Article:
OPENING THE WINDOW TO INSPIRATION
Third paragraph of the D’VAR TORAH BY: RABBI KARYN D. KEDAR
Some say our dreams are born of fears and hopes, of an agitated soul. Others reply that they are visions of what can be, or premonitions of what will most certainly be. Maybe our dreams are channeled energy – energy that works its way through the mind and spirit, pulling the curtain back just a bit to reveal a Divine truth – a truth that is hidden by the waking mind. The waking mind must be trained not to forget and not to deny the night visions that come to visit.
THEME 2: FROM PRISON TO PALACE—JOSEPH’S TRANSFORMATION
From Women of Reform Judaism.org
Mikeitz, Genesis 41:1−44:17
by Rabbi Kim Geringer
In this section, Joseph experiences a transformation of status that informs every aspect of his being. It is particularly noteworthy that a woman plays a key role in his profound change, and this woman, Asenath, is a non-Israelite, the daughter of the most powerful Egyptian in the land. through her, Joseph’s line will continue, and their descendants will become the basis for future Israelite society. Asenath is a relatively minor biblical character, mentioned in only two verses in the entire Torah. Nonetheless, the implications of her role as the foreign wife of an Israelite man have reverberated throughout Jewish history and been explored from prophetic writings, rabbinic commentary, and Hellenistic literature all the way to a historic and groundbreaking 1983 decision by the Central Conference of American Rabbis. [The text of the 1983 resolution states: The Central Conference of American Rabbis declares that the child of one Jewish parent is under the presumption of Jewish descent.]
ROSH CHODESH CHANUKAH (TEVET)
Begins at sundown on Friday, December 3, 2021 and ends at nightfall on Sunday, December 5, 2021. Tevet is the tenth month of the Hebrew calendar and the fourth of the civil calendar.
When a Hebrew calendar month is 30 days long, such as the current month of Kislev, day 30 is considered Rosh Chodesh of the next month. Then Rosh Chodesh is two days long: day 30 of the old month and day 1 of the new month.
From “Mishkan T’filah / A Reform Siddur”:
ROSH CHODESH – INSERT (on Shabbat) p.174
OUR GOD and God of our fathers and mothers, on this first day of the new month [of Tevet] be mindful of us and all Your people Israel, for good, for love, for compassion, life and peace.
Remember us for wellbeing. Amen.
Visit us with blessing. Amen.
Help us to a fuller life. Amen.
FOR OUR COUNTRY p.516
THUS SAYS ADONAI, This is what I desire: to unlock the fetters of wickedness, and untie the cords of lawlessness; to let the oppressed go free, to break off every yoke. Share your bread with the hungry, and take the wretched poor into your home. When you see the naked, give clothing, and do not ignore your own kin.
O GUARDIAN of life and liberty, may our nation always merit Your protection. Teach us to give thanks for what we have by sharing it with those who are in need. Keep our eyes open to the wonders of creation, and alert to the care of the earth. May we never be lazy in the work of peace; may we honor those who have [served, suffered or] died in defense of our ideals. Grant our leaders wisdom and forbearance. May they govern with justice and compassion. Help us all to appreciate one another, and to respect the many ways that we may serve You. May our homes be safe from affliction and strife, and our country be sound in body and spirit. Amen.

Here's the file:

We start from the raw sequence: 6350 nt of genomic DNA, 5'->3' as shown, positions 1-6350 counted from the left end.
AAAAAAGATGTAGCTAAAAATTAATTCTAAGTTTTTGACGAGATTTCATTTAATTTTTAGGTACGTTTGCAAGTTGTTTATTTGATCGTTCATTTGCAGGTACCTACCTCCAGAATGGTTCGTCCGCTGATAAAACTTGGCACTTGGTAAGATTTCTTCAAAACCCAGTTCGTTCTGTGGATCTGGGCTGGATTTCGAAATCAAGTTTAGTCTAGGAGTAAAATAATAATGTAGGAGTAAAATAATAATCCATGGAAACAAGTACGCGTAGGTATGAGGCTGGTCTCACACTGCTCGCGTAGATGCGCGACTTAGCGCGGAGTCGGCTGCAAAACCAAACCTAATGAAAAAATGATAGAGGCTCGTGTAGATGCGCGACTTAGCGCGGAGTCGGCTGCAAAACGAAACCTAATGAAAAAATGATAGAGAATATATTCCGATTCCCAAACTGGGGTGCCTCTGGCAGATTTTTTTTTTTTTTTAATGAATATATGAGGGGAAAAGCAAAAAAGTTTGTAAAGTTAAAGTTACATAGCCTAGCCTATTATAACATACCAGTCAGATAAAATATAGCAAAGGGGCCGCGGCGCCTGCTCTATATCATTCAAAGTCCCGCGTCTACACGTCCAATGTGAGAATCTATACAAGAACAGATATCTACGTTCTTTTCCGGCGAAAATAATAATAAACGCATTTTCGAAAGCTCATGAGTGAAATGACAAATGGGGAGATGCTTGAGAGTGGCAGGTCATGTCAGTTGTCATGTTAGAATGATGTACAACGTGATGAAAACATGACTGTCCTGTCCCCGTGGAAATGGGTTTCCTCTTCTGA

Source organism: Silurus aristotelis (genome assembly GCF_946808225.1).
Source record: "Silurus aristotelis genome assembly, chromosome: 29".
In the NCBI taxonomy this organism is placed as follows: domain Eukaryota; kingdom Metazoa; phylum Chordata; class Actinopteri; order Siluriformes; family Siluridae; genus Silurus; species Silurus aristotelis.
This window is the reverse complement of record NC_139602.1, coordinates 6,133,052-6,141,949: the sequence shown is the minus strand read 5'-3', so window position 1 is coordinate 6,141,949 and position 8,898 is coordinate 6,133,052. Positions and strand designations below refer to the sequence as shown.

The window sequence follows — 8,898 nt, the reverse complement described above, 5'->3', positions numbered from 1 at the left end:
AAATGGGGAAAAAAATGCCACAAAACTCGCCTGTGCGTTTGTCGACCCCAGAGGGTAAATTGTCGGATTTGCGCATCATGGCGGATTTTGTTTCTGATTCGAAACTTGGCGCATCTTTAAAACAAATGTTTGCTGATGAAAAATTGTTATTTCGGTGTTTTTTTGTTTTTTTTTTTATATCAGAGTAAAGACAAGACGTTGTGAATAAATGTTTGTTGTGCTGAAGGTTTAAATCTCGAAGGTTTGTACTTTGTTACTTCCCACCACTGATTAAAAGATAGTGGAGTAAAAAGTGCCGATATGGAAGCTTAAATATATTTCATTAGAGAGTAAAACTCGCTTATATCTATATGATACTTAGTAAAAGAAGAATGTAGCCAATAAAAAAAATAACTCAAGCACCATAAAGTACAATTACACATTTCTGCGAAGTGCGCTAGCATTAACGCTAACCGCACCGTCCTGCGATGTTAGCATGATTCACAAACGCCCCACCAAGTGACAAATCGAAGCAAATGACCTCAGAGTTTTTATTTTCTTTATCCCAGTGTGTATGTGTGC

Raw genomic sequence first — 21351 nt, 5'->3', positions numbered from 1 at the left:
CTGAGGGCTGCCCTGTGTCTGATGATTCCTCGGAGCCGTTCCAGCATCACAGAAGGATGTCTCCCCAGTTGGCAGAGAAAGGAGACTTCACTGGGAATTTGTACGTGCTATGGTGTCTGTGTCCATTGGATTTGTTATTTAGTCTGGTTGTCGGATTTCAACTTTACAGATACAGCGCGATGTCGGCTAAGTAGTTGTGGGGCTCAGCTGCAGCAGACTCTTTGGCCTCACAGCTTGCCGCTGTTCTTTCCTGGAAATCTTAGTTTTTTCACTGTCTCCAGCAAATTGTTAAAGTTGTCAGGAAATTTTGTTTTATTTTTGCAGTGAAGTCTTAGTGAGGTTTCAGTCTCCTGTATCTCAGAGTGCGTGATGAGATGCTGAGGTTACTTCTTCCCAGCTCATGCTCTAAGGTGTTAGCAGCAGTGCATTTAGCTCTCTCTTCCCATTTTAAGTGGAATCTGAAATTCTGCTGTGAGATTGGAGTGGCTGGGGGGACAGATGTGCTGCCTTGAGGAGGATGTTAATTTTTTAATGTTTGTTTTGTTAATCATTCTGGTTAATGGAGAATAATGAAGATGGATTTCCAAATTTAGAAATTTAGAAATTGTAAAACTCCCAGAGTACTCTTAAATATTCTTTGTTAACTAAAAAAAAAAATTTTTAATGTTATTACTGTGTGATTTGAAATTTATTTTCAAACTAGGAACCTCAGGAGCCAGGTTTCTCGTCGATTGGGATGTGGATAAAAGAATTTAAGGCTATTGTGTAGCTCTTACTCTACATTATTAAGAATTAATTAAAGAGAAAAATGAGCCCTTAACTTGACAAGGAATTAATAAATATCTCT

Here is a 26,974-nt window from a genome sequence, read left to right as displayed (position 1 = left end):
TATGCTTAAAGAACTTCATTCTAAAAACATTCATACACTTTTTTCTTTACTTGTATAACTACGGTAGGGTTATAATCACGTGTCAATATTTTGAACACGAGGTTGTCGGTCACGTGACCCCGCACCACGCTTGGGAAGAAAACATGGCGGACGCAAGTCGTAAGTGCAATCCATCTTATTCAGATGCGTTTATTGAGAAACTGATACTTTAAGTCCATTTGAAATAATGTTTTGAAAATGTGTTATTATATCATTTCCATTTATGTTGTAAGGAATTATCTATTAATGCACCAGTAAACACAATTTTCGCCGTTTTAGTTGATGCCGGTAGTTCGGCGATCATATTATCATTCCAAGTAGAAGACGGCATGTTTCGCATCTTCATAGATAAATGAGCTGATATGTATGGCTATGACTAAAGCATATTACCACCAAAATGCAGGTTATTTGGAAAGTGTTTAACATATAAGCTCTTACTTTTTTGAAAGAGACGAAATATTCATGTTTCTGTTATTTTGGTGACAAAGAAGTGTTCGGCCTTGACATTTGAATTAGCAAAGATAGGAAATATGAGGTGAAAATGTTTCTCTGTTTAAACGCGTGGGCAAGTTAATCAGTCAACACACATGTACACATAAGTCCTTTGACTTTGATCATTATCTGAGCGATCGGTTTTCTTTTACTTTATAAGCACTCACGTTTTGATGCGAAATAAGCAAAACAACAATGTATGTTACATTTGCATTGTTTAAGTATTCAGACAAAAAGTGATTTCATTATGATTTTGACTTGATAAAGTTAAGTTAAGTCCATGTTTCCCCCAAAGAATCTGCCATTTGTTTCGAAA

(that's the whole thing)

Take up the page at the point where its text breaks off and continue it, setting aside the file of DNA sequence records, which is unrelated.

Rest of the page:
We recite MI SHEBËRACH for the victims of abuse, brutality, conflicts, fear, natural disasters, pandemics, tragedies, violence of all kinds especially directed at individuals and specific communities including us, and war; for all those at home alone or lonely; for all those in need of physical, emotional, and mental healing. “R’fuah sh’lëmah” – a complete recovery!
We say KADDISH YATOM for those of our friends and families who have died and been buried this last week; those in the period of Sh’loshim (30 days since burial); those who have died in the last year; and those whose Yahrzeits/Anyos occur at this time; as well as the victims of brutality, conflict, disease, natural disasters, pandemics, tragedies, violence of all kinds, and war.
This coming week, 30 Kislev through 6 Tevet, we lovingly remember:
Father of TKH member Mary Caron
TKH Memorial Board, founding member
Those victims of the Sho’ah (Holocaust) who died at this time of year.
“ZICHRONAM LIV’RACHAH” – MAY THEIR MEMORIES BE FOR BLESSING.
CHANUKAH SHAZOOM – 7 PM
Chanukah began this year the evening of Sunday, November 28, and ends Monday, December 6, 2021. This evening, December 3, 2021, we will meet at 7 PM (different time) for a special Chanukah candle lighting and Shazoom Service including a sing along of various Chanukah songs. Have your Chanukiah (Chanukah Menorah) and favorite Chanukah food ready and at hand.
Zoom continues updating its security and performance features. Making sure you have the latest version of Zoom, please join us online this Friday evening:
Chanukah Shazoom – Erev Shabbat Service
Time: Dec 3, 2021 07:00 PM Arizona (different time)
To join the Chanukah Shazoom click on the following link [you may need to copy it into your browser]: https://us02web.zoom.us/j/72510500854?pwd=Z3VQZWF4U1BBZytNYmh3aHFTWkFDZz09
Meeting ID: 725 1050 0854
Hint: The last character of the password is the number zero.
Shabbat Shalom – Buen Shabbat and Chag Ha’urim Sameach – Hanuká Buena i Alegre!